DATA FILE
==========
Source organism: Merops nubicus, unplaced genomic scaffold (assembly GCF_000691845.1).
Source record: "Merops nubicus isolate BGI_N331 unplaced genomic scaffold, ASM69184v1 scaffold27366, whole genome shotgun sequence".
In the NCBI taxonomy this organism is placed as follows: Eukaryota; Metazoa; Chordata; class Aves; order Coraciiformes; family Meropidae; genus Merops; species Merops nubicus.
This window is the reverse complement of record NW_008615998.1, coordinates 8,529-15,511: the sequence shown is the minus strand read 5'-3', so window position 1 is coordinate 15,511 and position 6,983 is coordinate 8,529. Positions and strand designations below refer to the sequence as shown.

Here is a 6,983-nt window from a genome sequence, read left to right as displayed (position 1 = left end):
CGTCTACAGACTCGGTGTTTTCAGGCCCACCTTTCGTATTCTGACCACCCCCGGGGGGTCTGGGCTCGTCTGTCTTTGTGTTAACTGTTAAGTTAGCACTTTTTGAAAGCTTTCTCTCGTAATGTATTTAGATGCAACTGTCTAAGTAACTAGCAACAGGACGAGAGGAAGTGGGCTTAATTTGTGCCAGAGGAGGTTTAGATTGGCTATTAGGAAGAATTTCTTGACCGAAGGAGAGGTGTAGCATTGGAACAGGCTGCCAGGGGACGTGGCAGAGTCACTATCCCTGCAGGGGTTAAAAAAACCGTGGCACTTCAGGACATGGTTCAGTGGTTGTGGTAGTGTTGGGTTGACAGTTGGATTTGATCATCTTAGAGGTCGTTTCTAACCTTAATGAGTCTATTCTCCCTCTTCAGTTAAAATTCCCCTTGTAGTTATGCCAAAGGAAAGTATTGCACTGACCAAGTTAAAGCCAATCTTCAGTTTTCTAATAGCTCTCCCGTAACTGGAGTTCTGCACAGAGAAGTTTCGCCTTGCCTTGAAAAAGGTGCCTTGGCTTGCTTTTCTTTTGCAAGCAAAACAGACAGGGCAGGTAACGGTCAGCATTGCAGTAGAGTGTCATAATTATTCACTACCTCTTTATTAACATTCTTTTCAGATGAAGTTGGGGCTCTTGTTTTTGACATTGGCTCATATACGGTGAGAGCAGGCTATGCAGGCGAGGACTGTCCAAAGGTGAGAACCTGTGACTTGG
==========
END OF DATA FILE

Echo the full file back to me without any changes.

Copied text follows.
Source organism: Merops nubicus, unplaced genomic scaffold (assembly GCF_000691845.1).
Source record: "Merops nubicus isolate BGI_N331 unplaced genomic scaffold, ASM69184v1 scaffold27366, whole genome shotgun sequence".
In the NCBI taxonomy this organism is placed as follows: Eukaryota; Metazoa; Chordata; class Aves; order Coraciiformes; family Meropidae; genus Merops; species Merops nubicus.
This window is the reverse complement of record NW_008615998.1, coordinates 8,529-15,511: the sequence shown is the minus strand read 5'-3', so window position 1 is coordinate 15,511 and position 6,983 is coordinate 8,529. Positions and strand designations below refer to the sequence as shown.

Here is a 6,983-nt window from a genome sequence, read left to right as displayed (position 1 = left end):
CGTCTACAGACTCGGTGTTTTCAGGCCCACCTTTCGTATTCTGACCACCCCCGGGGGGTCTGGGCTCGTCTGTCTTTGTGTTAACTGTTAAGTTAGCACTTTTTGAAAGCTTTCTCTCGTAATGTATTTAGATGCAACTGTCTAAGTAACTAGCAACAGGACGAGAGGAAGTGGGCTTAATTTGTGCCAGAGGAGGTTTAGATTGGCTATTAGGAAGAATTTCTTGACCGAAGGAGAGGTGTAGCATTGGAACAGGCTGCCAGGGGACGTGGCAGAGTCACTATCCCTGCAGGGGTTAAAAAAACCGTGGCACTTCAGGACATGGTTCAGTGGTTGTGGTAGTGTTGGGTTGACAGTTGGATTTGATCATCTTAGAGGTCGTTTCTAACCTTAATGAGTCTATTCTCCCTCTTCAGTTAAAATTCCCCTTGTAGTTATGCCAAAGGAAAGTATTGCACTGACCAAGTTAAAGCCAATCTTCAGTTTTCTAATAGCTCTCCCGTAACTGGAGTTCTGCACAGAGAAGTTTCGCCTTGCCTTGAAAAAGGTGCCTTGGCTTGCTTTTCTTTTGCAAGCAAAACAGACAGGGCAGGTAACGGTCAGCATTGCAGTAGAGTGTCATAATTATTCACTACCTCTTTATTAACATTCTTTTCAGATGAAGTTGGGGCTCTTGTTTTTGACATTGGCTCATATACGGTGAGAGCAGGCTATGCAGGCGAGGACTGTCCAAAGGTGAGAACCTGTGACTTGG